CAPE CANAVERAL, Fla. - Space Age hand-me-downs are soaring to a whole new level.
On Tuesday, SpaceX plans to launch its first recycled rocket for NASA. The unmanned Falcon 9 -- last used in June -- will carry up a Dragon capsule that's also flown on a previous space station supply run.
NASA's International Space Station manager, Kirk Shireman, said the risk of launching a recycled rocket is about the same as for a brand new one. He expects to be just as anxious as he always is at every launch.
"It's still a dangerous business," he told reporters Monday. Although NASA's best rocket experts conducted an extensive review of the recycled and meticulously inspected booster, there is never "zero risk," he pointed out.
The private SpaceX has launched recycled rockets three times before, on commercial satellite deliveries. And back in June, SpaceX launched a previously flown Dragon to the space station. This latest Dragon to fly -- loaded with nearly 5,000 pounds of food, gear and experiments, and likely some Christmas presents -- first flew in 2015.
While the notion of reusable rockets is hardly new -- NASA's now retired space shuttles reused main engines and booster segments -- SpaceX is intent on driving down launch costs by salvaging its boosters and other components, and reflying them again and again.
"This is the beginning of rapid and reliable reusability," said Jessica Jensen, a SpaceX manager. "We want to be able to send thousands of people into space, not just tens, and so reusability is a very key part of that, and we're excited because tomorrow is just one step closer to that."
As before, the first-stage booster will attempt to land back at Cape Canaveral Air Force Station, prompting an alert to Central Florida may residents, who may hear sonic booms.
"There is the possibility that residents of Brevard, Orange, Osceola, Seminole, and Volusia counties may hear one or more sonic booms during the landing attempt," SpaceX said in a statement. "Residents of Brevard County are most likely to hear a sonic boom, although what residents experience will depend on weather conditions and other factors."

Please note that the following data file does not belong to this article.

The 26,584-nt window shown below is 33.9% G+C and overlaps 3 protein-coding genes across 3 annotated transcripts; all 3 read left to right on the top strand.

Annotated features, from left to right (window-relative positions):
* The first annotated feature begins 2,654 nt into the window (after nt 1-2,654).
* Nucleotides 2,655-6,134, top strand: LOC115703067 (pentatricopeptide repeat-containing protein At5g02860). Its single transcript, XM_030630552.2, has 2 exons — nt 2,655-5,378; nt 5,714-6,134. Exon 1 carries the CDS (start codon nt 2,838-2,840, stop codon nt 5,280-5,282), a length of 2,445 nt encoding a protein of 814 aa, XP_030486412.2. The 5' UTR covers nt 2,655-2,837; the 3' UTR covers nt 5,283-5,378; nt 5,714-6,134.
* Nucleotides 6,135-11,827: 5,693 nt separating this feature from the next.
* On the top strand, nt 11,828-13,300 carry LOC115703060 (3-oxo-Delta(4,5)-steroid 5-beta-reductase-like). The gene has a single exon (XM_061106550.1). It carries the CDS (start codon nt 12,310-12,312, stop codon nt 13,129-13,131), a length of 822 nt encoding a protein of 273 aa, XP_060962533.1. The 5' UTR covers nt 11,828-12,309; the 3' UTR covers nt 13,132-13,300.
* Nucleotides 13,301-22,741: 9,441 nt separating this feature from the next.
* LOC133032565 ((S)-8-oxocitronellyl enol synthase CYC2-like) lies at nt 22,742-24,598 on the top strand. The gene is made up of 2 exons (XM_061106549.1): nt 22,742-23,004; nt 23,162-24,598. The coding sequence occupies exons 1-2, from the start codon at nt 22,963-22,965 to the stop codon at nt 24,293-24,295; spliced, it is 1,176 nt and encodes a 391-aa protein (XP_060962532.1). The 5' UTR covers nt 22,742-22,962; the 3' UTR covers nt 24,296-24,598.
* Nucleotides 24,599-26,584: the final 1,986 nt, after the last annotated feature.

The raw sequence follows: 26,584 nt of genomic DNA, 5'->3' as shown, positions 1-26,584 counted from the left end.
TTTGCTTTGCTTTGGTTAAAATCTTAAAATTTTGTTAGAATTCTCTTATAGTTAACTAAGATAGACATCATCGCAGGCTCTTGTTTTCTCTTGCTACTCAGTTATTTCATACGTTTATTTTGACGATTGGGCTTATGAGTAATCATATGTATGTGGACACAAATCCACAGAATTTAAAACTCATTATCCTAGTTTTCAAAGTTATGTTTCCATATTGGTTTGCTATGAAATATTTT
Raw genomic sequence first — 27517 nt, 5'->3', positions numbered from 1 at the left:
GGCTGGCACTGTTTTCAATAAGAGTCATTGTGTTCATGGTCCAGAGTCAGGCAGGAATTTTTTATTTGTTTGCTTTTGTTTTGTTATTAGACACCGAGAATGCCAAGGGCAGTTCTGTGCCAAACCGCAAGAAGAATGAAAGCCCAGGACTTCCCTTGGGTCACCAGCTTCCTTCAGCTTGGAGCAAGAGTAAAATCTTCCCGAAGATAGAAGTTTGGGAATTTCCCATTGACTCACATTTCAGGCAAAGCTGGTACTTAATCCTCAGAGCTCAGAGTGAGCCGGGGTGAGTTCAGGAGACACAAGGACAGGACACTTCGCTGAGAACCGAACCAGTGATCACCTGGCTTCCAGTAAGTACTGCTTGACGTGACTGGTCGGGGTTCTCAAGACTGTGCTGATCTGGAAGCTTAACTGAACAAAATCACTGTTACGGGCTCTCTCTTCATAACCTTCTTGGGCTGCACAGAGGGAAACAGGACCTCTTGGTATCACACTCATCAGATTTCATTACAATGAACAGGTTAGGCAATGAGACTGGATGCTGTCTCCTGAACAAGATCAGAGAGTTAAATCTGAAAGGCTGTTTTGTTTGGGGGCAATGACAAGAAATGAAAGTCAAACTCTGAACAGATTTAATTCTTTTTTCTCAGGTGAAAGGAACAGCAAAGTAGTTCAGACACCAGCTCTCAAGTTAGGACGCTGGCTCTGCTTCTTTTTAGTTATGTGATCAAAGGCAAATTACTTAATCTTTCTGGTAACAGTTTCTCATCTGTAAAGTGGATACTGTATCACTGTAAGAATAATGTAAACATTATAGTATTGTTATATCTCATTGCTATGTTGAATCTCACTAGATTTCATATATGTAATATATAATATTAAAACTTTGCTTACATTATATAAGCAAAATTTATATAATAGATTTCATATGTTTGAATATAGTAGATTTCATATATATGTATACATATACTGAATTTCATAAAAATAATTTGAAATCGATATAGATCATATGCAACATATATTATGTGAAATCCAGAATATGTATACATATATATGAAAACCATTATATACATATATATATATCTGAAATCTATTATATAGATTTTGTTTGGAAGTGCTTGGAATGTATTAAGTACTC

A sonic boom is a brief thunder-like noise that a person on the ground hears when an aircraft or other vehicle flies overhead faster than the speed of sound.
This will be the first launch in more than a year from Launch Complex 40. The pad was ruined when a SpaceX rocket exploded during testing in September 2016.
In a $50 million rebuild, SpaceX made the pad more robust, burying support equipment and fuel lines under concrete and steel.
Here's what you need to know:
Launch vehicle: SpaceX Falcon 9 topped with Dragon spacecraft. Both previously flown – the booster in June 2017 and Dragon in April 2015.
Launch window: 11:46 a.m. (instantaneous).
Location: Launch Complex 40. This mission will mark the first launch at the pad since it was heavily damaged in a 2016 Falcon 9 explosion.
Weather: Conditions are expected to be 80 percent "go" on both Tuesday and, in the event of a delay, Wednesday.
Landing: The 156-foot-tall first stage of the rocket will return to land at Cape Canaveral Air Force Station's Landing Zone 1 about 8 minutes after liftoff. Expect a powerful sonic boom to reverberate across the Space Coast during its descent.
Mission: Delivery of thousands of pounds of cargo, supplies and science experiments to the crew of the International Space Station.
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